The threat of rabies is a real one even though the threat to humans and their pets has dramatically declined in recent years. According to the Centers for Disease Control and Prevention, prior to 1960 the majority of reported cases of rabies were in domesticated animals whereas 90% of contemporary cases are now found in wildlife. Additionally, the number of humans affected by the disease has dropped from around 100 annually to just a handful – if that. Such changes are no doubt due to the successful vaccination of thousands of pets.
While vaccinations against rabies are usually undertaken yearly, one council in Nashville and Davidson County, Tennessee, has decided to reduce the stress against pet parents by enabling cats and dogs to be vaccinated every three years instead. Metro Council's bill will come into effect from January 1st, 2017 and could see veterinary bills for many pet parents slashed. Following that first booster shot, pet parents will only be required to attend city-operated clinics every three years, though veterinarians will still be authorized to carry out vaccinations yearly.
Council Member Erica Gilmore, who proposed the bill told News 2: "If [pet parents] go through any vet or any outreach that we do through the city, they only have to do it every three years. It's time saving and it also helps people to realize their cost as well. They can save money."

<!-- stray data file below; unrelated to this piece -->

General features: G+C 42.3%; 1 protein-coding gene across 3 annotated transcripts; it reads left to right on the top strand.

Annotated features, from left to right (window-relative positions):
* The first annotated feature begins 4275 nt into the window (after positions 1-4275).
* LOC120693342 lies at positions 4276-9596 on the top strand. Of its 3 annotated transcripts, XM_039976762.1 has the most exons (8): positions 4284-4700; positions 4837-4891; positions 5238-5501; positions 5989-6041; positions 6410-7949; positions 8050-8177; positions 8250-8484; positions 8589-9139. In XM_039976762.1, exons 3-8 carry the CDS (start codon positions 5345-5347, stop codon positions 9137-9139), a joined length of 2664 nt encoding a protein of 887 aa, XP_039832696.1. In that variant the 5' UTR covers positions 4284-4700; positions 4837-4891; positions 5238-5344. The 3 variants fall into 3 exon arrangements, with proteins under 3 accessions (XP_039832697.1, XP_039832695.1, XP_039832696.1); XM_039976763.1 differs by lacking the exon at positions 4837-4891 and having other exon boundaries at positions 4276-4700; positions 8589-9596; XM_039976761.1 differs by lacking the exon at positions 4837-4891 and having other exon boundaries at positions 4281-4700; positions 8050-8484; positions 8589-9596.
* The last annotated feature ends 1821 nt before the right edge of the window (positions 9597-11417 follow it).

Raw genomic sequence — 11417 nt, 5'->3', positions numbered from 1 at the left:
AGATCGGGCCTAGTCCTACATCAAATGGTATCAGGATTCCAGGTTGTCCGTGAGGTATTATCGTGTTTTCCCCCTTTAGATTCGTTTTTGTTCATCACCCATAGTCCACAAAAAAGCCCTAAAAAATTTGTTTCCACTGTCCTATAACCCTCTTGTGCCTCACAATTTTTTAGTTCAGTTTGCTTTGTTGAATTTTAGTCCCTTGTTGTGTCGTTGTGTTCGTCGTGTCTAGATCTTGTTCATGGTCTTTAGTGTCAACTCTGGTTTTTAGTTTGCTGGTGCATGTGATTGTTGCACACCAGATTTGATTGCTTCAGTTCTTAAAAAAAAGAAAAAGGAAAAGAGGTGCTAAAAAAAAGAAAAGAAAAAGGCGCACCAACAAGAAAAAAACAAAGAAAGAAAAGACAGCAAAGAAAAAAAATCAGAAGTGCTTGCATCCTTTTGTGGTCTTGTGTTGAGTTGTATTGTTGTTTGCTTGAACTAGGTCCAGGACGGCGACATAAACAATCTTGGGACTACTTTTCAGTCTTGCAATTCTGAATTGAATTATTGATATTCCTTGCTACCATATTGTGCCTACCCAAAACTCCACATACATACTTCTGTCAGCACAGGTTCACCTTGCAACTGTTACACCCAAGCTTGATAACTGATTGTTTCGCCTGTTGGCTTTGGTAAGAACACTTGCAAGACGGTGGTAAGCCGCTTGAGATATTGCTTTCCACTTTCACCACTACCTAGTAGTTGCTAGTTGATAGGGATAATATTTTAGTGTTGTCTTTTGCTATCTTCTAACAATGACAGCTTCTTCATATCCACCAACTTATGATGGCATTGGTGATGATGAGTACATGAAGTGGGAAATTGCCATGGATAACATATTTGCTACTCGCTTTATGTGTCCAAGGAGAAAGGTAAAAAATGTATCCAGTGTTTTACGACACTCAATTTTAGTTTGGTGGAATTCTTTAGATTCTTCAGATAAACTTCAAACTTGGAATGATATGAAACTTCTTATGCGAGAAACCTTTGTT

In addition to this new bill, Metro Animal Control (who operates across the county) is offering monthly shot clinics where pet parents will be able to claim rabies vaccinations for just $10 if they are struggling with costs. According to the Government of Nashville and Davidson County's website: "The change to monthly vaccination clinics will allow community members more flexibility to obtain low-cost rabies vaccinations throughout the year."
Some critics are worried that this relaxation of the law will cause pet parents to forget their animals' shots and allow vaccinations to lapse. Whether or not this will be the case remains to be seen, though those that are concerned will still be able to seek yearly injections for their pets.